Today I went to see the Christmas Past exhibition at The Geffrye Museum, which is one of London’s hidden gems. In trendy Hoxton, surrounded by council estates and blocks of new glass and steel flats, it is a rare survivor from the 18th century. Originally almshouses, the museum’s main building is a beautiful red brick U, set around a tree lined courtyard. The interior has been transformed into a series of period rooms, exploring the history of the middle class domestic interior from the 1600s to the present. From November to January, the period rooms are decorated for Christmas, and it really did surprise me to see how recent our modern ways of celebrating Christmas are.
In the 1600s and 1700s, Christmas was a low key celebration. Homes were decorated with natural greenery, music and song entertained family and friends, and a dinner of beef and plum pudding was served. During the Cromwell era, Christmas was cancelled altogether; decorations, feasting, songs and dancing were against the strict Puritanism observed by Cromwell and his supporters. Despite studying this period at school, I had not realised this was the case, and nor did I realise how minimalist Christmas was before the Victorian era. The period rooms did not look much different, despite their festive makeovers; little wreaths of greenery surrounded wall paintings and ran along mantles, and that was about it. The main feature of Christmas appeared to be the large, elaborate meals served, including a feast on Twelfth Night, which seems to be a celebration that has fallen by the wayside in the 21st century.
As soon as the rooms moved into the 19th century, however, a riot of colour erupted. A beautifully decorated Christmas tree, hung with glass baubles, paper flags and trinkets dominated the mid 19th century living room, and garlands of greenery and mistletoe looped around every surface. Christmas cards and presents were scattered throughout the room, as the Victorian way of celebration focused more on the exchanging of gifts than on feasting. It is commonly held that Prince Albert introduced the Christmas tree to Britain, but this is disputed by The Geffrye. They acknowledge that the widely circulated portrait of Queen Victoria, Prince Albert and their five children clustered around their Christmas tree in 1848 was the catalyst for the wholehearted adoption of the tradition by the British public, but claim that it was actually Queen Charlotte who first brought the Christmas tree to the British court during her husband George III’s reign.
Moving into the 20th century, Christmas did not differ much from the colourful Victorian interpretation. Christmas trees became a matter of course, though the real fir was soon replaced by a plastic version in many homes. Through demonstrating how we have decorated our homes for Christmas over four hundred years, the museum reveals how Christmas has changed from being a day of simple festivities centred around food to being a season of excess, where our homes are transformed into sparkly winter wonderlands, with piles of gifts and specially created foods.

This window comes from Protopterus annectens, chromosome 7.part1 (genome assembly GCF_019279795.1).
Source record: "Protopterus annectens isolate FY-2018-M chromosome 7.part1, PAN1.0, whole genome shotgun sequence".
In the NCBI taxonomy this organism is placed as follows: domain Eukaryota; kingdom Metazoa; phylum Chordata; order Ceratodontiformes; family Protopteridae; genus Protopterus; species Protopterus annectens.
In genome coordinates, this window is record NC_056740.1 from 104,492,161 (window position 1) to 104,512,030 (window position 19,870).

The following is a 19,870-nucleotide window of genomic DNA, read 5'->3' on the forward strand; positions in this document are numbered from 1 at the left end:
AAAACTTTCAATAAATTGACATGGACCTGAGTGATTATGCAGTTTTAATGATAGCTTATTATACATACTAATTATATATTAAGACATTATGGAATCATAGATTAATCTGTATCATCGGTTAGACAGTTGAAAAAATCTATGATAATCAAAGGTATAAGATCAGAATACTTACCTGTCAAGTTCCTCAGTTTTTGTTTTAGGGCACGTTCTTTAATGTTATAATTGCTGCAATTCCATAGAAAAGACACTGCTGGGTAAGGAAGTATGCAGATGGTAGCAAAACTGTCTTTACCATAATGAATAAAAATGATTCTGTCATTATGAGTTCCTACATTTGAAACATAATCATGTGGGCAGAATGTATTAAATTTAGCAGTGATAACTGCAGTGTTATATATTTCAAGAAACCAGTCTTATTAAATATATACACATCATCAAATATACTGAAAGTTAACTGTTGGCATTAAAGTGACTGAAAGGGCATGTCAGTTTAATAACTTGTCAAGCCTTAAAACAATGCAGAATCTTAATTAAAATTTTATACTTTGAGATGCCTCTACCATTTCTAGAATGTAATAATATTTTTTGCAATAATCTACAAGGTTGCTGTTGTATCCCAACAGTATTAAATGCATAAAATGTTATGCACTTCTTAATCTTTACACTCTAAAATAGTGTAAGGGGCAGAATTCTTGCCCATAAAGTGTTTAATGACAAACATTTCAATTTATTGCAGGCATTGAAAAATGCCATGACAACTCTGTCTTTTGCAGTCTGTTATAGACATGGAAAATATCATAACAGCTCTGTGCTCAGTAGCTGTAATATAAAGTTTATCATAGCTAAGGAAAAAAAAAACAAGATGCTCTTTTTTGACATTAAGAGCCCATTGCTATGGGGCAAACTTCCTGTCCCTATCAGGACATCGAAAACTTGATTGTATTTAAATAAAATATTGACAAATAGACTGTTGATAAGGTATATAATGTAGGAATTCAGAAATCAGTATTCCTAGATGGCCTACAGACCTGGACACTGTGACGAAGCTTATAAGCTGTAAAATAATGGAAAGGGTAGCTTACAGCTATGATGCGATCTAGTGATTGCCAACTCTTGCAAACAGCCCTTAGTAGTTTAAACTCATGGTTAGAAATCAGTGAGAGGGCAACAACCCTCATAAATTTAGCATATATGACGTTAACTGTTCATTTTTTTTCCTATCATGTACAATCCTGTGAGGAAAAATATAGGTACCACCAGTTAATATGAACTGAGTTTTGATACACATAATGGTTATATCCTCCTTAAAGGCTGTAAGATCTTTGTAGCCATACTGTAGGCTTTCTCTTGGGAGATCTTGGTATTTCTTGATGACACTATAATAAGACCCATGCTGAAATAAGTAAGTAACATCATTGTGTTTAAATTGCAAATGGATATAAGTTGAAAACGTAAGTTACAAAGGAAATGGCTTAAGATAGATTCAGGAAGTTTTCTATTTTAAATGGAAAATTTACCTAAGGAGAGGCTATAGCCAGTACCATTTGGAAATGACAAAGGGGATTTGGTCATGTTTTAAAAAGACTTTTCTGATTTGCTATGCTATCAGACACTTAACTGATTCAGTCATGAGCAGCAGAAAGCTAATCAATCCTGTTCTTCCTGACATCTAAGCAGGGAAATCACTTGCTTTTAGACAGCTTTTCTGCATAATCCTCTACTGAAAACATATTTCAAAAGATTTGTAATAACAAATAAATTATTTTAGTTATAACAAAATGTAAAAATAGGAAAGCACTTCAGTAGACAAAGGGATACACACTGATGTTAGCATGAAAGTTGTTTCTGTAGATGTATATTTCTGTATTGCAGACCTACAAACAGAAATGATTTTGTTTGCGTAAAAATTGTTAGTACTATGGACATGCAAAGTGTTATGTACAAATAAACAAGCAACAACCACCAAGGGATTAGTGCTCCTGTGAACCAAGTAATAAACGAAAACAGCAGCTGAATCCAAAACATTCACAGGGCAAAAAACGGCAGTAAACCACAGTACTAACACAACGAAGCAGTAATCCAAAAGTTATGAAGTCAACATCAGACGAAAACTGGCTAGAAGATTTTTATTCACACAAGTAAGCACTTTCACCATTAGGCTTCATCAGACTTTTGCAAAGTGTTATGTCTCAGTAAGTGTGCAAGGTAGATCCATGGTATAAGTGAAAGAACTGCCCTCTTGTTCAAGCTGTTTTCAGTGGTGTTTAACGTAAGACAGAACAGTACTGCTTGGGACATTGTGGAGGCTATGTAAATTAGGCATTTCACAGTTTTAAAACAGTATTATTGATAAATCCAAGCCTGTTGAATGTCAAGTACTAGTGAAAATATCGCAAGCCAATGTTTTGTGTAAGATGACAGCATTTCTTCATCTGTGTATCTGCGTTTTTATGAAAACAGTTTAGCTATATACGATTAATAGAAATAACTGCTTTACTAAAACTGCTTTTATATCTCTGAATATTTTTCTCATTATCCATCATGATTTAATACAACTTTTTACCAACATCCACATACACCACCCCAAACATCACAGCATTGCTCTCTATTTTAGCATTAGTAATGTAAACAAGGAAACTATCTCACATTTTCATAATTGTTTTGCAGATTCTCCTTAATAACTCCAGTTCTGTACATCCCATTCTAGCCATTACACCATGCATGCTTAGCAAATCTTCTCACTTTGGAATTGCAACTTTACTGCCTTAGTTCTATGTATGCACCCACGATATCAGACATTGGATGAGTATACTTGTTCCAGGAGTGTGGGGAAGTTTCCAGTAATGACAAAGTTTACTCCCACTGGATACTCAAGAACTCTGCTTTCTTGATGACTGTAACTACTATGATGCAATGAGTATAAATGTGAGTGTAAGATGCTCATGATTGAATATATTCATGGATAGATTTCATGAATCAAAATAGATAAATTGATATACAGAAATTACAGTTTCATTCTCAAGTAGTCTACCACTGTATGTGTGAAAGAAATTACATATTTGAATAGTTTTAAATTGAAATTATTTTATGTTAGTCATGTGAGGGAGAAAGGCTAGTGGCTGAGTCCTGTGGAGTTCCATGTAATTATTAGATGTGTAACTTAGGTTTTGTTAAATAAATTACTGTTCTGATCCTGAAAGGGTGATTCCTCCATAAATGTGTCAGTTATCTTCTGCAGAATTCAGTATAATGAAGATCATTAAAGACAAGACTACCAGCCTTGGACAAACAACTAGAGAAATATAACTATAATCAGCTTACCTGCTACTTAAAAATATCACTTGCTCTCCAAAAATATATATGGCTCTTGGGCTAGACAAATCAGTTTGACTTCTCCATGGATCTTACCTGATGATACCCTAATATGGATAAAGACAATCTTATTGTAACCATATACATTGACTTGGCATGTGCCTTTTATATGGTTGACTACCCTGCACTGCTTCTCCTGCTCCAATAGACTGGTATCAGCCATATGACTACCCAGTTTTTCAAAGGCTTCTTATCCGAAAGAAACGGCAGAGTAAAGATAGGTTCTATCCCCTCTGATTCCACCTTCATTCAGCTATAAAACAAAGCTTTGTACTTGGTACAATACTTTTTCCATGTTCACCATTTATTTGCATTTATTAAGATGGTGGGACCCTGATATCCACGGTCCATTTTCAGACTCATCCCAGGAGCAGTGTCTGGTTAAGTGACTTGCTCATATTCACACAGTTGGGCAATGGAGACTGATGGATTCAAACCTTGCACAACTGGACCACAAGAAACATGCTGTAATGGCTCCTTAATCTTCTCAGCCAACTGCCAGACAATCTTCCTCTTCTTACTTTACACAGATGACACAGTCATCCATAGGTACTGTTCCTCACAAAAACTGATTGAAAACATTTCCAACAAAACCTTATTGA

This year I have found the lead up to Christmas quite stressful; fitting in Christmas shopping and the endless rounds of parties and drinks and dinners has made December a constant whirl of frantic activity, not to mention a financial burden. I was feeling a bit bah, humbug about it all this week until I went along to the Persephone Books shop on Thursday. I’d booked the afternoon off to go Christmas shopping, and after being bashed about in John Lewis and negotiating the crowds in Oxford Circus, I’d well and truly had enough. Walking into Persephone, however, I was reminded of why Christmas is so magical. The shop smelled of cinnamon and spice; it was warm, cosy and softly lit. Mince pies and mulled wine were flowing freely; strangers were chatting to one another; a lady was wrapping books in beautiful tissue paper in the corner – I felt like I had walked into a Dickensian scene of Christmas cheer. I had an absolutely lovely time chomping on delicious Konditor and Cook mince pies, drinking mulled wine and talking to the ever witty, warm, and inspiring Jane Brocket, as well as the wonderful Nicola Beauman and her friendly team of staff. By the time I left an hour later, my heart had been warmed and my spirit cheered. After all, Christmas is all about spending time with people we love and making the effort to spread good will, happiness and generosity to one another. Today’s little jolly to The Geffrye Museum also reminded me of that; for centuries families have been coming together in their homes at this time of year to eat, drink and be merry, whether they’re religious or not – and that is really what makes Christmas so special. It makes us get back to basics and really appreciate what’s important and worth valuing; not presents, not Quality Streets, and not the Eastenders Christmas Special (though I am wetting myself with excitement about the Downton Abbey Christmas Special, I can’t deny) – but our families and friends, and how lucky we are to have them in our lives. I’d rather have them than gifts any day!